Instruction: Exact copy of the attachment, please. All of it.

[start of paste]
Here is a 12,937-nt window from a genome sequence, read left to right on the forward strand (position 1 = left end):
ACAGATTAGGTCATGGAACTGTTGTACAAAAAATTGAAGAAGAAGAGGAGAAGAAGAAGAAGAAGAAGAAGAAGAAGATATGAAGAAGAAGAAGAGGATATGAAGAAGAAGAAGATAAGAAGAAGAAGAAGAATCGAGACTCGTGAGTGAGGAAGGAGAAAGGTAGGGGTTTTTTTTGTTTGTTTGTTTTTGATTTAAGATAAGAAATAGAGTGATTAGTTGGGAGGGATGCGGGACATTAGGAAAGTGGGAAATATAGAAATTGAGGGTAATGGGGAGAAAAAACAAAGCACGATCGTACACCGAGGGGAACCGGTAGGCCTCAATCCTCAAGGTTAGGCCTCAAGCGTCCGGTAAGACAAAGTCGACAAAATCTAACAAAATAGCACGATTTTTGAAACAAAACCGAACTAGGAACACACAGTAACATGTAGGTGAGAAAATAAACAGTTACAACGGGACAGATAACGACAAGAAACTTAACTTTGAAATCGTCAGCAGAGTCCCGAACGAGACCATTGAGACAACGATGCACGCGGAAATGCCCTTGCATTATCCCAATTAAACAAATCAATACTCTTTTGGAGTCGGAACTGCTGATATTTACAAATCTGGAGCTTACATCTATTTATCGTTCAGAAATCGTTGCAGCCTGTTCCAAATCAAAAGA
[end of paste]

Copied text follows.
Here is a 12,937-nt window from a genome sequence, read left to right on the forward strand (position 1 = left end):
ACAGATTAGGTCATGGAACTGTTGTACAAAAAATTGAAGAAGAAGAGGAGAAGAAGAAGAAGAAGAAGAAGAAGAAGATATGAAGAAGAAGAAGAGGATATGAAGAAGAAGAAGATAAGAAGAAGAAGAAGAATCGAGACTCGTGAGTGAGGAAGGAGAAAGGTAGGGGTTTTTTTTGTTTGTTTGTTTTTGATTTAAGATAAGAAATAGAGTGATTAGTTGGGAGGGATGCGGGACATTAGGAAAGTGGGAAATATAGAAATTGAGGGTAATGGGGAGAAAAAACAAAGCACGATCGTACACCGAGGGGAACCGGTAGGCCTCAATCCTCAAGGTTAGGCCTCAAGCGTCCGGTAAGACAAAGTCGACAAAATCTAACAAAATAGCACGATTTTTGAAACAAAACCGAACTAGGAACACACAGTAACATGTAGGTGAGAAAATAAACAGTTACAACGGGACAGATAACGACAAGAAACTTAACTTTGAAATCGTCAGCAGAGTCCCGAACGAGACCATTGAGACAACGATGCACGCGGAAATGCCCTTGCATTATCCCAATTAAACAAATCAATACTCTTTTGGAGTCGGAACTGCTGATATTTACAAATCTGGAGCTTACATCTATTTATCGTTCAGAAATCGTTGCAGCCTGTTCCAAATCAAAAGA